“It’s been a long December but there’s reason to believe maybe this year will be better than the last…”

—Counting Crows

One thing to look forward to in March is the official end of winter, at least for large swatches of the U.S. I seriously doubt that a date in the calendar means the end to frigid weather in the upper Midwest, Alaska, Maine and other points north.

I bet this is the same feeling some segments of the gaming industry still harbor when it comes to economic recovery from the recent recession—while many parts of the industry bask in the light of incrementally growing attendance and revenue, others are still mired in the icy-lock of dropping visitation and underperforming monetary results.

Still, there are some casino bellwethers that are finally tolling and may single better economic days ahead for the domestic gaming industry as a whole. A recent report  from equity research firm Union Gaming suggest the Las Vegas Strip—poster child for many of the vicissitudes that plagued the gaming industry and likely slowed its recovery—is once again on the rise.

The paraphrase the report, which looked at 2015 Strip indictors in an attempt to determine 2016 performance, while the Strip still lags slightly from its gaming peak years in 2007 and 2008, food & beverage and hotel revenues have more than recovered, continue to grow and will make up for the continued softness in the casino portion of Strip enterprises, especially as visitor volume to Las Vegas increases.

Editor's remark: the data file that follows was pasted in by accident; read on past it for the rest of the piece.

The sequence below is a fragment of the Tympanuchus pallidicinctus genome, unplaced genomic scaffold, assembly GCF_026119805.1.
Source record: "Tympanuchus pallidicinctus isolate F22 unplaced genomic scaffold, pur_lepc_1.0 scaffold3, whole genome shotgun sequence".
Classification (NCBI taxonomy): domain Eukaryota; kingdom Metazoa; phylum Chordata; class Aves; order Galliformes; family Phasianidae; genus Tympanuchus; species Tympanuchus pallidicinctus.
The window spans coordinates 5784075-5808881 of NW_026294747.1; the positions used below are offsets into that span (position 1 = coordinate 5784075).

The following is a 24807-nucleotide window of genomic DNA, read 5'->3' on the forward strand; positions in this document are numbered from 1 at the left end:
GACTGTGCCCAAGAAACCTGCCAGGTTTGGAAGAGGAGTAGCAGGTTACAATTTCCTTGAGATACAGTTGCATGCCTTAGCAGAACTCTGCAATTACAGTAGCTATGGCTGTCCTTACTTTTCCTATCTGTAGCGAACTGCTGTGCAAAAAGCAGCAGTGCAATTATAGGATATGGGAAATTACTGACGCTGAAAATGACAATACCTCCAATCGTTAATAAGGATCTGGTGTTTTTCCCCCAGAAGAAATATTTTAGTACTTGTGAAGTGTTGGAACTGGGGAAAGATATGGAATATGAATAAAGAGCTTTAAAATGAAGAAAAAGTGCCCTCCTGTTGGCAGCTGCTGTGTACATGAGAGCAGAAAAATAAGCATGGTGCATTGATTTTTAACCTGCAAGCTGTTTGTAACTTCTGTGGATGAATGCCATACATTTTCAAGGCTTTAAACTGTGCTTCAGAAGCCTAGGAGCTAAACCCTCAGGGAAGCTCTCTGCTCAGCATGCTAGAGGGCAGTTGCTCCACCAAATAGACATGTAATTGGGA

“Visitation and average spend continue to rise,” the report states. “Further, infrastructure developments such as the Las Vegas Arena and airport improvements are an important part of this. In addition, operators have made considerable reinvestment into existing assets over the last eight years, re-positioning assets to better appeal to current customer preferences. This is especially noticeable at Caesars and MGM Resorts.”

Indeed, recovery is to the point where Union Gaming believes the market can now support all the new supply expected to come online through 2018. This includes some pretty massive projects, such as $4 billion Resorts World Las Vegas Forbidden City-themed resort, which is reported to feature a 175,000-square-foot casino, aquarium, panda exhibit, an indoor water park as well as a replica of the Great Wall of China and is slated to open in mid-2018.

So, just how good does the future look for the Strip?  “We forecast gross revenue from major operators on the main resort corridor of the Las Vegas Strip to grow about 5 percent per year for the next three years, barring any unforeseen macroeconomic or geopolitical shock,” the report said. “At this 5 percent growth trajectory, we estimate that total gross revenue on the Las Vegas Strip will total $18.1 billion by 2018, up from $15.9 billion today.”

Sure, what happens in far flung Las Vegas may not directly impact what’s going on many regional gaming markets across the land, but a healthy and growing Las Vegas Strip will hopefully have enough steam to eventually lift all boats, especially if it ignites the public’s dormant love affair with audacious casino developments and gets people thinking about visiting brick-and-mortar casinos on a regular basis again.

Sure, this is a bit of a sunny outlook given the current customer growth issues facing the industry; but’s what’s wrong with contemplating brighter days ahead on an otherwise cold winter’s evening?